‘I Co-Wrote ITV’s Breathtaking – This Is What Working On Covid Wards Was Really Like’

Dr Rachel Clarke talks to Gaby Hinsliff about Breathtaking, ITV's harrowing new drama about life as an NHS doctor during the pandemic.


by Gaby Hinsliff |
Updated on

When Dr Rachel Clarke came home from working with Covid patients, the first thing she always did was take a shower.

Desperate as she was not to infect her husband and two children, the virus wasn’t the only thing she was trying to scrub off. ‘You were trying to wash away what you had experienced that day, so you had a little bit of time that was pure, that wasn’t contaminated,’ she explains.

Driving home from hospital, she’d sometimes have to stop and cry over the horrors she had witnessed. But she was determined not to bring that trauma back into the family home.

‘When my kids would tell me about going on a bike ride with their dad for the daily exercise, I couldn’t feel the fun and the joy they had, but I could – almost at one removed from it – by them telling me. And I didn’t want that to be contaminated by what I was seeing.’

And then, in the middle of the night when she couldn’t sleep, she poured the things she couldn’t talk about into her memoir, Breathtaking, which has just been turned into an ITV drama – and could do for burnt-out doctors what Mr Bates Vs The Post Office did for wrongly convicted sub-postmasters.

The drama splices together real-life footage of politicians insisting there’s no need to panic with fictionalised scenes depicting the horrific reality in hospitals, where frightened nurses are making PPE from bin bags. Although its central character, Dr Abbey Henderson, played by Joanne Froggatt, is a composite made up of different doctors’ experiences, her children are roughly the age of Clarke’s own (now 13 and 17).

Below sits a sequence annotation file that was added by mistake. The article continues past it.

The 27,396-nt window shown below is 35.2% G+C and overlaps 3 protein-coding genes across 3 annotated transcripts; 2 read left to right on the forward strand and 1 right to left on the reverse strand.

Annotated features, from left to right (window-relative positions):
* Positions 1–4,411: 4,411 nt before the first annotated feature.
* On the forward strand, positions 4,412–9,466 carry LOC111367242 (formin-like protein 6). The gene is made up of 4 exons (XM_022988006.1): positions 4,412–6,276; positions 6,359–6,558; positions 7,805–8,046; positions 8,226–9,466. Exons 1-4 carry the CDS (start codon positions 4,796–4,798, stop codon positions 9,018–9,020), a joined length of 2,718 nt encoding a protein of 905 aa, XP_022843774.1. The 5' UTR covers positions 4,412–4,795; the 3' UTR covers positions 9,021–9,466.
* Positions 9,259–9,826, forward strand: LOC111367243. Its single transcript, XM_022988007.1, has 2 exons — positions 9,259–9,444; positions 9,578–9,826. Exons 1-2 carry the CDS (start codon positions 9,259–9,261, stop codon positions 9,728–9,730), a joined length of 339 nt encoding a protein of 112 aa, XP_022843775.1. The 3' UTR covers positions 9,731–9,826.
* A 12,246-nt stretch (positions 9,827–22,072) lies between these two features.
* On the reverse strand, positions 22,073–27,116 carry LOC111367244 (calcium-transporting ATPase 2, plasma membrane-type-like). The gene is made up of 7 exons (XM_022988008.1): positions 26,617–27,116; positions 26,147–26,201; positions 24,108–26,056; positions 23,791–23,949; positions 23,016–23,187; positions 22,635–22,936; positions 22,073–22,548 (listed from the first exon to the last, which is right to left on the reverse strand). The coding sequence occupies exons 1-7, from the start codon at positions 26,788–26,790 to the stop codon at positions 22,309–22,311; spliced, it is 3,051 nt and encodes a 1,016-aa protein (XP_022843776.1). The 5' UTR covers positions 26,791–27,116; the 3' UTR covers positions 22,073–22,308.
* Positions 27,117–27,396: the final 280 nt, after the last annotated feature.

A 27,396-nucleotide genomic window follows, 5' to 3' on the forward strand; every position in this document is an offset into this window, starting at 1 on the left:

Clarke co-wrote the script with Line Of Duty’s Jed Mercurio and Prasanna Puwanarajah, both former junior doctors themselves. To make it look as realistic as possible, the actors underwent a medical bootcamp, being drilled in the techniques they perform on screen. ‘We really want our colleagues, when they watch it, to say, “Yes, that’s what it was like, I feel seen by this,”’ says Clarke. But mostly, she wants ordinary viewers to understand how it felt to fight the medical equivalent of a war.

She cried while writing some scenes and still suffers flashbacks. ‘I don’t really want to think about it, it’s too painful, but it will pop up whether I like it or not.’ Though she’s clearly still angry with Boris Johnson – ‘by all accounts an inveterate liar’ – and a Government she says failed to level with the public or obey their own lockdown rules, the drama’s other clear target is people now trying to claim lockdowns weren’t really necessary. ‘I can’t begin to imagine how many more people would have died if we’d not had lockdowns.’

Her lowest point was the winter of 2020-2021, when Johnson was resisting a second lockdown despite surging Covid rates. ‘The hardest thing for me was seeing the country careering into that wave, which we all knew was going to result in tens of thousands more deaths, knowing that if different political decisions were made potentially that death toll could, if not be averted completely, at least be reduced.’

By January 2021, with the NHS running out of ventilators and ambulances, she was having panic attacks that made her feel as if she was dying herself. ‘It felt like standing on a train track seeing the train coming towards you and not being able to stop it.’

Though Clarke still works in the NHS, she says the pandemic has changed her, making her more outspoken over things she considers wrong. ‘After Covid, I just couldn’t live with myself if I was being part of the problem.’

The Breathtaking finale is on ITV tonight.

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